• What sorts of customers are you getting now? In the early days it was husband & wife start-ups, clients looking into the future and thinking a slower pace heading into retirement, as we progress forward they are commercial clients requiring end to end set ups of larger scales and returning clientele, expanding and opening numerous distilleries.
  • Is there much of a wait list, or how long, on average does it take to make a still from concept to installation? The fabrication process is a few hundred hours, although it is not something you can put numerous tradesmen on as it requires an eye for detail, working with copper is a challenge and takes a lot of patience and expertise. Our general wait time is 3-6 months this depends on the project at hand. We are getting a lot of referrals from past clients and more interest on social media.
  • Do you have any free advice for would be distillers?  Buy a small Alembic Still and have some fun. Buy Australian made equipment and get the ease of being able to have support into the future, something you may not acquire if going off shore.
  • Ball park only, what sort of investment would a typical still be? There is no typical Still, they all vary in range, design and cost depending on clients taste, location and most importantly budget. But as a guide, a 300 litre, gin still 4-6 plate column, with whisky combo start at $28-$33k, a 600 litre Pot, column Still combo start at $50-$60k, 1250 litre Pot Still $58-$68k all fabricated from 3mm copper, insulated with a 75mm blanket & 1.6mm copper insulation on the outer barrels.
Image courtesy of Burns Welding / Aisling Distillery

Details 

  • How long in business:  I have been in business since 1995, I did my trade as a First Class Boiler Maker. As times have changed we have had to diversify. Seven years ago we built the first Stills for Corowa Whisky. Since fabricating and commissioning of Neil Druce’s Stills 90% of our Engineering, Design, Fabrication and Commissioning is Distillery & Brewery Equipment.
  • Location:  Griffith NSW known as the “food bowl of Australia”
  • Websites: www.burnswelding.com.au & www.theaislingdistillery.com.au
  • Follow them on Instagram & Facebook
Hilton Izzett from HHH Distill, image supplied.

HHH Distill, Western Australia

As Hilton Izzett relates, “In December 2017 I finished off a litigation case in the Middle East which I had worked on full time for almost 4 years (I’m a civil engineer with qualifications in construction law).  I had started building my own column for a stainless steel boiler I bought from China and I had designed a pile of fittings in brass and had a company make 20 times more than I needed.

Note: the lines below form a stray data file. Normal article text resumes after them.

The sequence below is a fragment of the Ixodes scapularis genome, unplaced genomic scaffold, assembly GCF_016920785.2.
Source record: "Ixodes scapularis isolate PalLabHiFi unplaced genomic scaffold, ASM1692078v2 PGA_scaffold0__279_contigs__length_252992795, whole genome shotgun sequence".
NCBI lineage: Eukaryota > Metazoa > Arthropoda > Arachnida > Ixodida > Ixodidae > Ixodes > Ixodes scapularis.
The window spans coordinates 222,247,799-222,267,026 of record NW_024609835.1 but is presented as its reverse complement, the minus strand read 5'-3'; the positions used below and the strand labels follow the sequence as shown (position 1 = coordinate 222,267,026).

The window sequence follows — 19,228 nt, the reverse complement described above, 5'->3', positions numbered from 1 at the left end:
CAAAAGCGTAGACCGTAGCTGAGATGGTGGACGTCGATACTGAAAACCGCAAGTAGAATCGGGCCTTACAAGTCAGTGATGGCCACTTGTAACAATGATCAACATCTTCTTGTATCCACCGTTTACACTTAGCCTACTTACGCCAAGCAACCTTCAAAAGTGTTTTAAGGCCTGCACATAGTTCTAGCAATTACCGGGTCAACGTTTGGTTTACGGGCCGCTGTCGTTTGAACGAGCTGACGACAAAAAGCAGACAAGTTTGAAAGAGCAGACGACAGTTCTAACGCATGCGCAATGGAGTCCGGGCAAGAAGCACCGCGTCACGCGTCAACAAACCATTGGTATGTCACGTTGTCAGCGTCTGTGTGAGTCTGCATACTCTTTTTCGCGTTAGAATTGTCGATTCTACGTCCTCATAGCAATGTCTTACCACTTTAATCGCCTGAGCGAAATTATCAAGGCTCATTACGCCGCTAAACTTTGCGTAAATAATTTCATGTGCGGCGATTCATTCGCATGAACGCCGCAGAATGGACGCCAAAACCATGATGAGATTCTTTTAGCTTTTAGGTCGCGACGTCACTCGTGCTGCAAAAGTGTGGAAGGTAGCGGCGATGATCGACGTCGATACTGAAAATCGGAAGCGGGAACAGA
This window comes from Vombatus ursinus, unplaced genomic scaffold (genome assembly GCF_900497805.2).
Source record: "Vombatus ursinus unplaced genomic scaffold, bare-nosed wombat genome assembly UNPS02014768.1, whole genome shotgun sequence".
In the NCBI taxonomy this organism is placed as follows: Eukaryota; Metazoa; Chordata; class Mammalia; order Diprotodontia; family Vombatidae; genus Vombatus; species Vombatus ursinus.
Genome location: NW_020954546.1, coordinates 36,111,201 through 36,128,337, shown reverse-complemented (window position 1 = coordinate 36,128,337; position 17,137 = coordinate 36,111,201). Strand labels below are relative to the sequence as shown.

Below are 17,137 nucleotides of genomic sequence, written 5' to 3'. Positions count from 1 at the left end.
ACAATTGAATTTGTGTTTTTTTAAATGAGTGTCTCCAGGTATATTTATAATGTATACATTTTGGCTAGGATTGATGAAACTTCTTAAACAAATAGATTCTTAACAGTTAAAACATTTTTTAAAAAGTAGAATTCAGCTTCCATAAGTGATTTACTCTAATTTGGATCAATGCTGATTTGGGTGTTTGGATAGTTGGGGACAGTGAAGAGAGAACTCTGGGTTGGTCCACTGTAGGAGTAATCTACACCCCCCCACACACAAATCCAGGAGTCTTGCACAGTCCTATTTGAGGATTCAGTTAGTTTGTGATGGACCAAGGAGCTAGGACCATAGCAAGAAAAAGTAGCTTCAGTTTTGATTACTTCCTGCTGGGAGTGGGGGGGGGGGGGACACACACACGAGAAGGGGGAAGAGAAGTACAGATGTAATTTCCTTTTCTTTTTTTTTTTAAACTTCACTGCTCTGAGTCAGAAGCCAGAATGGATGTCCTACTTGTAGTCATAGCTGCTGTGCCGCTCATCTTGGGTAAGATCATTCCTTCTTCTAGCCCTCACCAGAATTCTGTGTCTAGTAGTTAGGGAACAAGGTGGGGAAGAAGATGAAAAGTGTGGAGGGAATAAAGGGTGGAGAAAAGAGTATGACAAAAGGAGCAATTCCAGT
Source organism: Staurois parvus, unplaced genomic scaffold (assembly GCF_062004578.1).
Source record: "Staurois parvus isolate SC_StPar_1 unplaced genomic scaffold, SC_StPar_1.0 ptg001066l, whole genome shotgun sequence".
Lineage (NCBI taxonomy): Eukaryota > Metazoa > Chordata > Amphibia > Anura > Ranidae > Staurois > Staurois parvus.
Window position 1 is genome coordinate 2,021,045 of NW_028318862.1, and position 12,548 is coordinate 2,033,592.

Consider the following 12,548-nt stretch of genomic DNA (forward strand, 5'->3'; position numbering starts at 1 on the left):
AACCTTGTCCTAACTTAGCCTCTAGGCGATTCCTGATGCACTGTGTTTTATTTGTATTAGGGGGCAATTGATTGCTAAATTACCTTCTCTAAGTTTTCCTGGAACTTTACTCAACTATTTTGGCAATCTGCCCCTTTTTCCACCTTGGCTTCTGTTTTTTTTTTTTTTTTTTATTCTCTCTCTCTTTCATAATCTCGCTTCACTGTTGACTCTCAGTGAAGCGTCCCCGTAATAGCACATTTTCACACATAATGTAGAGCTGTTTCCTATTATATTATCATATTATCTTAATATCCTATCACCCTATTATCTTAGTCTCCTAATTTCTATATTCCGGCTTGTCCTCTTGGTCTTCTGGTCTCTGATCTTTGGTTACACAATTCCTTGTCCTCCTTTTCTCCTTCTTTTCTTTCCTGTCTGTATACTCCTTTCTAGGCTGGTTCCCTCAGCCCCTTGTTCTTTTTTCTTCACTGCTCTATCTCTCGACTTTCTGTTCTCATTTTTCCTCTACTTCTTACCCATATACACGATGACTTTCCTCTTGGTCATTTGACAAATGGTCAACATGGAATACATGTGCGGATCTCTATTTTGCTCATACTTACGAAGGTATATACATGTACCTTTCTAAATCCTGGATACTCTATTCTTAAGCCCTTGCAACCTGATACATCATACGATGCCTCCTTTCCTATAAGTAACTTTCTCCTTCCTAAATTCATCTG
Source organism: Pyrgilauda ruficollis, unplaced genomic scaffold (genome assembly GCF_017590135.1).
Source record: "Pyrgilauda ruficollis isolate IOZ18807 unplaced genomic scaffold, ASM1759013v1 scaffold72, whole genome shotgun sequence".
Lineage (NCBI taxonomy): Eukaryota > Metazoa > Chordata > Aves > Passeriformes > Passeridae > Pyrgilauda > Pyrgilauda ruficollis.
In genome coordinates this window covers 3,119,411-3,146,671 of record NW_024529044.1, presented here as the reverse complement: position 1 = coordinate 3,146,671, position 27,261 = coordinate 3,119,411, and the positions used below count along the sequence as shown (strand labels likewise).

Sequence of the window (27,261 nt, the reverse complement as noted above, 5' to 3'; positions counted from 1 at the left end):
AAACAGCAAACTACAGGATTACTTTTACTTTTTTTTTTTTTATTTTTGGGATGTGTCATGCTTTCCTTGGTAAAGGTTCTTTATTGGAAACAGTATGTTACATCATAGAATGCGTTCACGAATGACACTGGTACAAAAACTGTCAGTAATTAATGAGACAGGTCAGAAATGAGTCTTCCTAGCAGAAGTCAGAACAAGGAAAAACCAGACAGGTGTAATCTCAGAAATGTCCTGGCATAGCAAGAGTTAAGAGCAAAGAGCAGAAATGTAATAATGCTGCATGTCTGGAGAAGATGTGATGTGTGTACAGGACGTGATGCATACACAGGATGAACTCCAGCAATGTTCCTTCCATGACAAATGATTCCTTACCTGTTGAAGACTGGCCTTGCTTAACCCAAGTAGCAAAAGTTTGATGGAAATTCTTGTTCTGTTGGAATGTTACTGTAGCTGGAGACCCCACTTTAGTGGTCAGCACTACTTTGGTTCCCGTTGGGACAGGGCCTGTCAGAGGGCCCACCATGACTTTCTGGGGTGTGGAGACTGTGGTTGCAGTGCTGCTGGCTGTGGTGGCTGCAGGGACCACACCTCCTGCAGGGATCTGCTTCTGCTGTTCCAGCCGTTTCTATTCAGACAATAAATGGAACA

So I started making a column to sell, slapped an advert on Gumtree and built my own website.  A guy saw my advert and asked if I would convert an old copper water heater into a still and I said yes, not knowing if I could or not.  Three days later I was done and jealous that I did not have my own copper boiler. 

So I set out to find a way and 3 weeks later I had made two from sheets of copper, one of which sold a week later.  I love the work I do, the learning, the engineering, the creativeness, the interaction with customers.  I do not try to make money, I make stills and have come a long way in terms of fabrication method and design.  

We have a long way to go and have had great company on my journey –  my customers, some of whom have become my friends.  There is a great bunch of people out there making great alcohol, innovative, creative, quality conscious. My opinion is that Australia will become well known internationally in the future for its great spirits.” 

A double trouble 50L x 2 with aesthetic column and non-process piping joining the two, used as a mobile still for functions. Designed for function and visual impact.
Image courtesy of HHH Distill.
  • What sort of stills do you specialise in?  I specialise in copper stills.  I have made 4” plated columns, 4” reflux columns, gin pot stills, gin plated column stills, whisky stills, vodka stills, rum as well.  The distillation concepts remain the same no matter the configuration.  I make my stills to be versatile so you can unclamp, say, a reflux column and replace it with a gin basket column. I may say that I specialise in compact stills and I have designed systems where the condenser is clamped to a fitting welded to the boiler instead of having its own stand separated and away from the boiler.
  • How do you work with new distillers in deciding what gets made?  I start my asking what the distiller wants to make, and how much and how many times they want to distil per week; I then back calculate what size still they need and the power requirements.  If it is gin they want we discuss buying in ethanol or making it themselves, and depending on which one they go for I will design a still to suit.